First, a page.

cover image BABA: Autobiography of a Blue-Eyed Yogi

BABA: Autobiography of a Blue-Eyed Yogi

Rampuri, . . Bell Tower, $23 (256pp) ISBN 978-1-4000-8038-0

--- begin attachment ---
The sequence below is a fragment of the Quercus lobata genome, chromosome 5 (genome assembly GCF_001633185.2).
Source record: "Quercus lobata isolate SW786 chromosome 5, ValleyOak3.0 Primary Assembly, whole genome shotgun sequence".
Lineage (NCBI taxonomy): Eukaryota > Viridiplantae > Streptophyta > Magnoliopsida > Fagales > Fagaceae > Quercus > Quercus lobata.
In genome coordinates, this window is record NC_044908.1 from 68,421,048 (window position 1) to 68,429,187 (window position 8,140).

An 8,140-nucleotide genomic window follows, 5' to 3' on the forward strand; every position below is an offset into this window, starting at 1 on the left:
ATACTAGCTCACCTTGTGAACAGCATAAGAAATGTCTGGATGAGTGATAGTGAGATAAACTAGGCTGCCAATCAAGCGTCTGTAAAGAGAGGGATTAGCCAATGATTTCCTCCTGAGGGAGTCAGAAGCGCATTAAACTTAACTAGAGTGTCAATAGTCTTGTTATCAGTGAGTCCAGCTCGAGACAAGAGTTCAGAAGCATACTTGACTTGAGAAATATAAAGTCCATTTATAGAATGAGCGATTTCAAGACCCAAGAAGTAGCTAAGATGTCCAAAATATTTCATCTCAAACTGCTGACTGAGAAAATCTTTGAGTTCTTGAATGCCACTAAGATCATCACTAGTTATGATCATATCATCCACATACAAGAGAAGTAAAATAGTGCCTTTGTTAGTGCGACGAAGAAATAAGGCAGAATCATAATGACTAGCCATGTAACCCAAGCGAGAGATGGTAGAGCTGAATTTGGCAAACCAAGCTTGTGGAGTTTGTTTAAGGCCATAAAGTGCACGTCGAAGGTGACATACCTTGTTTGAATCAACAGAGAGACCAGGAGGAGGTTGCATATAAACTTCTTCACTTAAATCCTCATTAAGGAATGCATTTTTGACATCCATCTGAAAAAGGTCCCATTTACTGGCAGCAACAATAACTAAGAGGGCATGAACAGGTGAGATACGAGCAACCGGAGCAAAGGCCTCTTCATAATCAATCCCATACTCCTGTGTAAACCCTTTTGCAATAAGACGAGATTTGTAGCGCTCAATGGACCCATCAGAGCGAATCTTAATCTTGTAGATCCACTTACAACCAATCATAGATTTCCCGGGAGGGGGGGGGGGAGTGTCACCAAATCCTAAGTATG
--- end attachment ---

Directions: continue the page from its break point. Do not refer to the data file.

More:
It is 1969 in Beverly Hills. After experimenting with mind-altering substances, a 19-year-old dropout leaves his prosperous family and heads for India to find himself. Cartouche, a fellow traveler, recommends an English-speaking guru. The young man renames himself Rampuri and begins an apprenticeship involving deities, servitude, ceremonies and a fair amount of cannabis. After two years, he is initiated into the Great Renunciation and becomes a yogi. After his guru falls ill and dies, Rampuri is horrified to discover that the guru has possessed him. Cartouche reappears at just the right moment, gives Rampuri a stiff dose of language philosophy and helps him interpret his quest. By the mid-1980s, India's first blue-eyed yogi has founded an ashram. Rampuri mixes his story with fanciful tales of deities and holy men, gurus who converse with crows and people who fly out of their bodies at night. Linear thinkers may be perplexed by his conflation of myth and autobiography: "The line separating mythology and this Extraordinary World in which I was now living became blurred, and increasingly I couldn't see it at all." But readers nostalgic for magical mystery tours who don't mind frequent Hindi-laced sentences ("The microcosm of the twin dhunis mirrored the beehive activity of the akhara, which in turn reflected the electricity of the mela") may enjoy this exotic tale of enlightenment and self-realization. (Jan.)